Study: Could Too Much Running Shorten Your Life?

Science is now suggesting that you think twice before feeling smug about making it on to the treadmill this morning. A new study published in the Journal of the American College of Cardiology found that running too frequently may increase your mortality rate. Researchers studied 5,000 healthy adults, 1,098 of whom were runners and 3,950 of whom could be considered sedentary. Throughout the course of 12 years, the participants’ jogging paces were recorded as well as how many hours they spent running. Those who ran at a pace of 5 miles per hour for 1-2.4 hours each week and spent no more than 3 days a week doing so had the lowest mortality rates of the group. On the other hand, more intense runners who jogged 4 hours per week at a pace of 7 miles per hour had higher mortality rates, which throws conventional wisdom out the window.Researchers are theorizing that an extended habit of strenuous running may be harmful to the heart. Study leader Dr. Peter Schnohr suggested in his study commentary, “there may be an upper limit for exercise dosing that is optimal for health benefits. If your goal is to decrease risk of death and improve life expectancy, jogging a few times a week at a moderate pace is a good strategy.” Um, vague much?

If we know not exercising at all is also risky, how much running is too much? What’s the exact pace or frequency that switches things over from healthy to dangerous? It’s worth noting that the moderate joggers in the study with such low mortality rates had a tendency to be younger with lower blood pressure levels and lower BMIs, which may have impacted results, and the study’s conclusion has garnered some criticism from other experts. The study’s scientists agree that there’s just too much we don’t yet know, and that more research needs to be done. So once again, as is the case with many studies, this research has mostly shown us that we know absolutely nothing about anything — and that all you get for trying to prolong your life is more potential risk! I kid (sort of), but whether not running at all or running a million miles a week is your thing, keep (cautiously) doing you! Until scientists reach a definitive answer — and even after that, because who knows whose word to trust these days —  we can do is listen to our bodies and try to discern what feels right for us.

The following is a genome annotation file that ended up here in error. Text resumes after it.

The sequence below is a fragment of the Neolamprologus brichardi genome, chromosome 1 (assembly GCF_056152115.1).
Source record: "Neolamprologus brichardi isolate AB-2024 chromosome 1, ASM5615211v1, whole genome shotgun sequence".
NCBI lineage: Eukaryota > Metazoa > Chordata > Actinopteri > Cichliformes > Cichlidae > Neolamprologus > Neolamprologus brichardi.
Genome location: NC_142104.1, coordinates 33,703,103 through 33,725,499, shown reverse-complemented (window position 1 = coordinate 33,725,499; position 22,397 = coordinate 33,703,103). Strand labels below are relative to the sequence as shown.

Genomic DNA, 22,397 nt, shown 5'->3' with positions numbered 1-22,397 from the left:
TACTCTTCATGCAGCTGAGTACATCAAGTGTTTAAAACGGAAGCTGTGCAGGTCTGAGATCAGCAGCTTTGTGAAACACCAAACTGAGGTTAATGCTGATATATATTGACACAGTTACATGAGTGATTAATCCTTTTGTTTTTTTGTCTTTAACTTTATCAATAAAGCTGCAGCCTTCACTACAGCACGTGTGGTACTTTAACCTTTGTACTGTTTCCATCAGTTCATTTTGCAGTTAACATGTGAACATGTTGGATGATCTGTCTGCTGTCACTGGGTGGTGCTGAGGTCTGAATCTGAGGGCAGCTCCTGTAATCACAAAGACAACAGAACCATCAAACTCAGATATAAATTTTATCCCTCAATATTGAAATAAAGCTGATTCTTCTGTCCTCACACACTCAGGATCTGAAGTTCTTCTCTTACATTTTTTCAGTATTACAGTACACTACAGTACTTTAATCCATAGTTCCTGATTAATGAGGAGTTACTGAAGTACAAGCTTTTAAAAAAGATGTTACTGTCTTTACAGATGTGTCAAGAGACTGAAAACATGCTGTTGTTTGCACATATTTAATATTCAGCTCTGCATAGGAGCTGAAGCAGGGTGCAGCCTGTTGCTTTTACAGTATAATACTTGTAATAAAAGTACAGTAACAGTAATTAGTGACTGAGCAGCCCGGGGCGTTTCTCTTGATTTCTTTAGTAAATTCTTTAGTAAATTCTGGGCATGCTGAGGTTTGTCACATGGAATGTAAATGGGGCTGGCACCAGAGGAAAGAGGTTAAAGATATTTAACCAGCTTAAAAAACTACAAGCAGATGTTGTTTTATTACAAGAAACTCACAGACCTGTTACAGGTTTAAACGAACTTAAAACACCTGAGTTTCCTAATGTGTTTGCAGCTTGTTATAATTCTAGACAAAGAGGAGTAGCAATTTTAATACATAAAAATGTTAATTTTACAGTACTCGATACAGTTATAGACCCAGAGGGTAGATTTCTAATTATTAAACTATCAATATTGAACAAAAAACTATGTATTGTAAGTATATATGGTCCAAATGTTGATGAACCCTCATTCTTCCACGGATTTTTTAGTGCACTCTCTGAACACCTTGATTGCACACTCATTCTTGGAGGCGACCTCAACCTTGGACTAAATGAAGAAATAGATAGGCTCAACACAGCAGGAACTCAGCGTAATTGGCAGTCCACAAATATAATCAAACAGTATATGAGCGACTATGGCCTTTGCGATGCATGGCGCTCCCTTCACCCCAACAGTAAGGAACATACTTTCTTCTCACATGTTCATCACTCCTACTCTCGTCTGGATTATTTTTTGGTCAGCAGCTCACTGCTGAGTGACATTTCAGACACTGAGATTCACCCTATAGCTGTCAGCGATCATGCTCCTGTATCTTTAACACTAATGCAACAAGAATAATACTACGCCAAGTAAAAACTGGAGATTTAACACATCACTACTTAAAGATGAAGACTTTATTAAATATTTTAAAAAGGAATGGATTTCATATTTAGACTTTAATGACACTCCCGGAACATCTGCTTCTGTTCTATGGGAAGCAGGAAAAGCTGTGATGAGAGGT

[Medical News Today]

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